It would be easy to dismiss the Louisiana Lagniappe as a trivial issue: after all, $4.3 billion in a trillion-dollar health-care law is a rounding error. But the haste and carelessness with which Sen. Landrieu's provision was drafted is endemic of the legislation, more broadly.
Allow me to pick a few examples out of a hat. The CLASS Act, a new entitlement for long-term care, was suspended by Health and Human Secretary Kathleen Sebelius, because she couldn't come up with a way to ensure its long-term solvency. The law's high-risk pools, designed to cover people with pre-existing conditions, are spending twice as much per beneficiary as originally projected. And the White House has quietly increased its budget for the law's insurance subsidies by $111 billion from 2014 to 2021.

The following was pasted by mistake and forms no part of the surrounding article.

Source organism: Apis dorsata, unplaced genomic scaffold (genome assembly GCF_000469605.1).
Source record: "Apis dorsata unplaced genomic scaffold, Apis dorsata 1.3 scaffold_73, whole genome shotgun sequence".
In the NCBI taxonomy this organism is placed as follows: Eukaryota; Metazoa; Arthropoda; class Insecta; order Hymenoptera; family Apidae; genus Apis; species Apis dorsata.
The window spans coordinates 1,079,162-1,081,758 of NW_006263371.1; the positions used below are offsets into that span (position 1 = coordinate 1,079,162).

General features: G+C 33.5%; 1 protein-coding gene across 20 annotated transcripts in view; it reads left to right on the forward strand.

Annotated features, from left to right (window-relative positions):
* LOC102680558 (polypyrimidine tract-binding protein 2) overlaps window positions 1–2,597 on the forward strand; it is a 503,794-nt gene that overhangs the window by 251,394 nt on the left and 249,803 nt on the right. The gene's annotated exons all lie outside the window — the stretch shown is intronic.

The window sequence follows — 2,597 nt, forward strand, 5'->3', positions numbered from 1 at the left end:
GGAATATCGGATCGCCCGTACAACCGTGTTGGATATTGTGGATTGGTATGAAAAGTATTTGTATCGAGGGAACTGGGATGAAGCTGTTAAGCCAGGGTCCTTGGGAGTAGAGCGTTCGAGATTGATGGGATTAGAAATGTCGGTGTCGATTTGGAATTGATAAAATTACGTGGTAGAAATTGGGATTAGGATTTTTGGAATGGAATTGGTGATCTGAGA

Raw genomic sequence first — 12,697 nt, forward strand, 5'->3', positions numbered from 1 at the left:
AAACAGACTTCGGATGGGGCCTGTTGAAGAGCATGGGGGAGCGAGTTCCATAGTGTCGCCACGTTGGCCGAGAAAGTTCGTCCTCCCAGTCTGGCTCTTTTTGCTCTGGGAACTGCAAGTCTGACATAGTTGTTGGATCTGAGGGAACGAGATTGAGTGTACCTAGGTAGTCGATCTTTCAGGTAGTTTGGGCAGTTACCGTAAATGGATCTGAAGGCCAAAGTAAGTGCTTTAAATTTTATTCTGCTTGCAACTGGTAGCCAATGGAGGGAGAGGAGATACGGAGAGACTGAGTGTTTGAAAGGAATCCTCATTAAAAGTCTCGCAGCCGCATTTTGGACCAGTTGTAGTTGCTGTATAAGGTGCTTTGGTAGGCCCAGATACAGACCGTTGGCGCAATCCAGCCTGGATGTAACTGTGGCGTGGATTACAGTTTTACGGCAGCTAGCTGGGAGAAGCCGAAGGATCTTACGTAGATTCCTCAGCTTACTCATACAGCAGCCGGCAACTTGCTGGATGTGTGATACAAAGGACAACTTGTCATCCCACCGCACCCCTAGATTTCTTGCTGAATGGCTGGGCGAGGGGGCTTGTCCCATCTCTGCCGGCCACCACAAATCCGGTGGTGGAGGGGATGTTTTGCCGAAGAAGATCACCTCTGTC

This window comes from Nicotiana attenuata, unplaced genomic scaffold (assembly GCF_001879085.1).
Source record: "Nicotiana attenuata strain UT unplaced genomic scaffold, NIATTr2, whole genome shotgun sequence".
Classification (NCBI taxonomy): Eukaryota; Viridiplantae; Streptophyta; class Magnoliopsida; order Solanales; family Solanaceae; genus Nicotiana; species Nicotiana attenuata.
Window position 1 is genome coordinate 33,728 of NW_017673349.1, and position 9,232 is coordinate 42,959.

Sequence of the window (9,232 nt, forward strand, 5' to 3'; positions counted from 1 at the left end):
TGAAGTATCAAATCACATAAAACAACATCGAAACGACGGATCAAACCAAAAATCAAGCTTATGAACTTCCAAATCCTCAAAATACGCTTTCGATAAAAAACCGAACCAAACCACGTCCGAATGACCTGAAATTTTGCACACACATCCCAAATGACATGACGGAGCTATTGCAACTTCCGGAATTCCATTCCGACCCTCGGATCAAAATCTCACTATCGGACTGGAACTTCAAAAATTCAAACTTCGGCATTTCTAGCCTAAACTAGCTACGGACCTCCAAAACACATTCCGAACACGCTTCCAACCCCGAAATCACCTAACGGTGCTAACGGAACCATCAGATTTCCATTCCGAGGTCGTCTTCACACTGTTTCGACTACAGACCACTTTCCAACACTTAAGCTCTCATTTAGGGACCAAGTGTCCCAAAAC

I could go on, but you get the point. The Affordable Care Act's supporters believe the law to be a thoughtfully conceived, fiscally responsible program that will cover more people while reducing the deficit. There are a lot of reasons to doubt their optimism.